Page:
Styles make fights. That’s what they say. I would agree. Styles make fights, but what are the styles that make the fights? Generally speaking, it seems to me that there are 3 primary styles in boxing. Some have said there are just 2 styles. But, I’ve seen 3 with some variations or combinations.

To me the 3 primary styles in fighting are: 1) boxing, 2) pressure-fighting, and 3) slugging (or power punching). Other variant styles would be boxer-punchers, counter-puncher, southpaw, in-fighter, swarmer, brawler, and others that I’m probably leaving out.

In addition the styles of fighting, I think that range is important also in trying to game plan or analyze a fight. The ranges I perceive are: outside (or long range–in some older books–they call this out-boxing), mid-range, inside, head to head, shoulder to shoulder, and out of range. I think most people would consider outside and mid-range to be “boxing” range. To me, these are all boxing ranges. In strategy, range can be a factor. For example there might be a fighter that likes to bring pressure, but they are mid-range pressure fighters. Mid-range is typically straight punching. Inside is hooking range. Outside, they gotta step with their punches.

However, in communicating with a fighter, indeed, if I were to say “box,” I would mean outside and mid-range. If I said to “fight,” I would mean mid-range with forward advancing, or get inside (which includes inside, head to head, and shoulder to shoulder). Boxing, therefore, in this context means to stay outside or out of range. Fighting means to go forward, bring pressure (soft or hard), and throw a volume punches.

Beginning fighters tend to only fight with one style and with one range. As fighters improve they can fight with different styles and different ranges. Examples of fighters capable of this–Andre Ward or Floyd Mayweather or Sugar Ray Robinson.

The reason that they say styles make fights is that a style match up can determine who has the strategic advantage in a fight, and thus can determine the fight. Roughly speaking, if boxing were like the game rock/paper/scissors, the styles of boxing/pressure-fighting/slugging would correspond. All things being equal: boxing beats slugging, pressure beats boxing, and slugging beats pressure.

These stylistic match ups and their outcomes, is how I would figure if a fighter is a great boxer, pressure fighter, or slugger. If a boxer can beat a pressure fighter, they are a great boxer. If a pressure fighter can beat a slugger, they are a great pressure fighter. If a slugger can be a boxer, they are a great slugger. In reality, as fighters get more experienced, they can often execute more than one style.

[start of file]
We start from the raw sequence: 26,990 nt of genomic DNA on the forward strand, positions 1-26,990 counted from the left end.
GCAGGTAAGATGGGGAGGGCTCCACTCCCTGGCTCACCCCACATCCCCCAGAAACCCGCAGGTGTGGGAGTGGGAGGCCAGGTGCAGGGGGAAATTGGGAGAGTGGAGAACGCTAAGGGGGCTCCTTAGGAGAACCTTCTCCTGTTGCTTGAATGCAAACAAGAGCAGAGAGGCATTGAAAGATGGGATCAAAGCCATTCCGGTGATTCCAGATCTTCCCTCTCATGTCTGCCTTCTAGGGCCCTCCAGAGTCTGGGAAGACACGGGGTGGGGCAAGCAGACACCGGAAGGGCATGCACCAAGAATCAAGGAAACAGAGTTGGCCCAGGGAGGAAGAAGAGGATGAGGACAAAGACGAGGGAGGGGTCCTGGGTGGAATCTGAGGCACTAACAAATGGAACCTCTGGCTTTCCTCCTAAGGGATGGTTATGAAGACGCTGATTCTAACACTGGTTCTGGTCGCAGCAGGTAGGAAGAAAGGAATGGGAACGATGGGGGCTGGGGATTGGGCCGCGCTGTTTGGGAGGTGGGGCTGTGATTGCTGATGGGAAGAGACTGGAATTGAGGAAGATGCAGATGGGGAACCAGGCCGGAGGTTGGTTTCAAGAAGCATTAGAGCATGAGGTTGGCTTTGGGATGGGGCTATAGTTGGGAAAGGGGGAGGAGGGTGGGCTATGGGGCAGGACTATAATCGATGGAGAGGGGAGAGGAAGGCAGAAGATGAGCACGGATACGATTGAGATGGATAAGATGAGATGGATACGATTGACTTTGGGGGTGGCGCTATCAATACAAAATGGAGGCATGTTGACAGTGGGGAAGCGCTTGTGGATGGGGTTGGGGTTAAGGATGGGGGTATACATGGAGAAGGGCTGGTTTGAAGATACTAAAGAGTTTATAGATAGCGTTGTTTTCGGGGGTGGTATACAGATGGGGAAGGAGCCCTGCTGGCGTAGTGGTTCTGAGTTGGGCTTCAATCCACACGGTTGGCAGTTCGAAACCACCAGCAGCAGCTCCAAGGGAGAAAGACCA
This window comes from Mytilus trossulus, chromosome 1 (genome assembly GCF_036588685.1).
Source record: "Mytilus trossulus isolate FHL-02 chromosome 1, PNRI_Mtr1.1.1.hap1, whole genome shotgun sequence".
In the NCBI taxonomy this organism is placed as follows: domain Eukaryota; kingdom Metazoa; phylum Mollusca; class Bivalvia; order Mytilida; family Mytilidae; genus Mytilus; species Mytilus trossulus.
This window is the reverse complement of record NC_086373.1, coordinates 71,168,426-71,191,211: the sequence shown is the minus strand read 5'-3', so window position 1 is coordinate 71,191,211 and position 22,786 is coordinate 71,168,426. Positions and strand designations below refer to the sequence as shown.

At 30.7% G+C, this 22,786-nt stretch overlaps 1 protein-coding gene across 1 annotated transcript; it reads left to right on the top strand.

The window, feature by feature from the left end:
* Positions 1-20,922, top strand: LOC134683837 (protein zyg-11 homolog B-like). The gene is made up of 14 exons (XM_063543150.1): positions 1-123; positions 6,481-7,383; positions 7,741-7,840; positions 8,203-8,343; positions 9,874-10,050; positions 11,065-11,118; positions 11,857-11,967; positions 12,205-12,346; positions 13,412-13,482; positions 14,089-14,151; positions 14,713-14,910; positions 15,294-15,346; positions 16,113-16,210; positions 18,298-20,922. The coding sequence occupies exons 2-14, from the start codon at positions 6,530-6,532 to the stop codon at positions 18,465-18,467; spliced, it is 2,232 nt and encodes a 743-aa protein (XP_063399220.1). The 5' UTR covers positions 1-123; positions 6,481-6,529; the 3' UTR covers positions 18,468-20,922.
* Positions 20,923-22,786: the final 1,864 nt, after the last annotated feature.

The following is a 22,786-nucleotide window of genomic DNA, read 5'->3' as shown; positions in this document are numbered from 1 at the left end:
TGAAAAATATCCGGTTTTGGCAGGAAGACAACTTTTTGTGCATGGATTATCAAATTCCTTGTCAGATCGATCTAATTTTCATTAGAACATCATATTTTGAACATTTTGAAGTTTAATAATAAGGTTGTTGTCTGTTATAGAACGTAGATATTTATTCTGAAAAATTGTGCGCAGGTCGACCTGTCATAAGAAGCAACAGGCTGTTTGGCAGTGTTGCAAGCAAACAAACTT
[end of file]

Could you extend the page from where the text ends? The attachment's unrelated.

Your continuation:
In the amateurs, pressure fighting is the style you will see the most in the novice and sub-novice classes. Novice being under 10 fights. Sub-novice being under 5. There is some attempts at boxing in these classes, but usually fighters are not experienced enough to move away from the pressure. As you reach the open or elite class, boxing abilities have emerged and fighters can now neutralize the pressure fighters. There are sluggers in the amateurs but boxers and pressure fighters are more common.

In the early pros, boxers start to become boxer-punchers, pressure fighters get better at being pressure fighters, and there are more sluggers around. More counter-punchers start to emerge also.


So when I look at a fighter, I will try to determine what their primary style is. If I were to coach against that fighter, I would start to consider what style would work best and if my fighter can execute that strategy because a strategy that cannot be executed is a bad strategy. If I have more time, I would start to look at the idiosyncrasies of the athlete and see if there are any obvious weaknesses to attack.

Ultimately, strategy in competition is to take away your opponent’s strength and also attack their weakness. If you are much better, you don’t really need strategy; you just need to execute your offense and defense. A challenging environment requires strategic thinking.


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